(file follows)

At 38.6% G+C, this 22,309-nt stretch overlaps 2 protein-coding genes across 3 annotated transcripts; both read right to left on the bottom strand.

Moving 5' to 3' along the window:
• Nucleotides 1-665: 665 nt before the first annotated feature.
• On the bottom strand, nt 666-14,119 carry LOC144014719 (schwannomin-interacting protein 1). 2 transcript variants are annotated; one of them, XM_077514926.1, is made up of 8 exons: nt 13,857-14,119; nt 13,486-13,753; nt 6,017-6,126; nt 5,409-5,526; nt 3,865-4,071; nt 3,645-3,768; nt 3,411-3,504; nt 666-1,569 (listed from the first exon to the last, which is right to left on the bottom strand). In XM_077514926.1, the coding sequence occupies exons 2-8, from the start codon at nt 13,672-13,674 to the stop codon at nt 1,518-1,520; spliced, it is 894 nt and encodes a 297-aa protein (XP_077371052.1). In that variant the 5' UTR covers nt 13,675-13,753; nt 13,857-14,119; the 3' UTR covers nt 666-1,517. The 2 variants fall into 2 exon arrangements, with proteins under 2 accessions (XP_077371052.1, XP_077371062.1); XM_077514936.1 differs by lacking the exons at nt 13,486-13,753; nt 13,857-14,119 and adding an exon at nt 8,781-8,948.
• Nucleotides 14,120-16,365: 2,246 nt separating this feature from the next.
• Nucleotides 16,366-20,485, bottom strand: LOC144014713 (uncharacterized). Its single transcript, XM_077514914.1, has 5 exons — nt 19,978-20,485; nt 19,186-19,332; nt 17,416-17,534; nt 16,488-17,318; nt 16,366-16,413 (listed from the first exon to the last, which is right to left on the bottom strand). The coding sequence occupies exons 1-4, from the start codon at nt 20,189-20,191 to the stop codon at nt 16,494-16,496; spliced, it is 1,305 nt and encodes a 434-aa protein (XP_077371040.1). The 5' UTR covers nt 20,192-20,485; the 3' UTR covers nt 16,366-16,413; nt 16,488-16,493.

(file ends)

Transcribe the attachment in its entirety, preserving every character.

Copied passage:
At 38.6% G+C, this 22,309-nt stretch overlaps 2 protein-coding genes across 3 annotated transcripts; both read right to left on the bottom strand.

Moving 5' to 3' along the window:
• Nucleotides 1-665: 665 nt before the first annotated feature.
• On the bottom strand, nt 666-14,119 carry LOC144014719 (schwannomin-interacting protein 1). 2 transcript variants are annotated; one of them, XM_077514926.1, is made up of 8 exons: nt 13,857-14,119; nt 13,486-13,753; nt 6,017-6,126; nt 5,409-5,526; nt 3,865-4,071; nt 3,645-3,768; nt 3,411-3,504; nt 666-1,569 (listed from the first exon to the last, which is right to left on the bottom strand). In XM_077514926.1, the coding sequence occupies exons 2-8, from the start codon at nt 13,672-13,674 to the stop codon at nt 1,518-1,520; spliced, it is 894 nt and encodes a 297-aa protein (XP_077371052.1). In that variant the 5' UTR covers nt 13,675-13,753; nt 13,857-14,119; the 3' UTR covers nt 666-1,517. The 2 variants fall into 2 exon arrangements, with proteins under 2 accessions (XP_077371052.1, XP_077371062.1); XM_077514936.1 differs by lacking the exons at nt 13,486-13,753; nt 13,857-14,119 and adding an exon at nt 8,781-8,948.
• Nucleotides 14,120-16,365: 2,246 nt separating this feature from the next.
• Nucleotides 16,366-20,485, bottom strand: LOC144014713 (uncharacterized). Its single transcript, XM_077514914.1, has 5 exons — nt 19,978-20,485; nt 19,186-19,332; nt 17,416-17,534; nt 16,488-17,318; nt 16,366-16,413 (listed from the first exon to the last, which is right to left on the bottom strand). The coding sequence occupies exons 1-4, from the start codon at nt 20,189-20,191 to the stop codon at nt 16,494-16,496; spliced, it is 1,305 nt and encodes a 434-aa protein (XP_077371040.1). The 5' UTR covers nt 20,192-20,485; the 3' UTR covers nt 16,366-16,413; nt 16,488-16,493.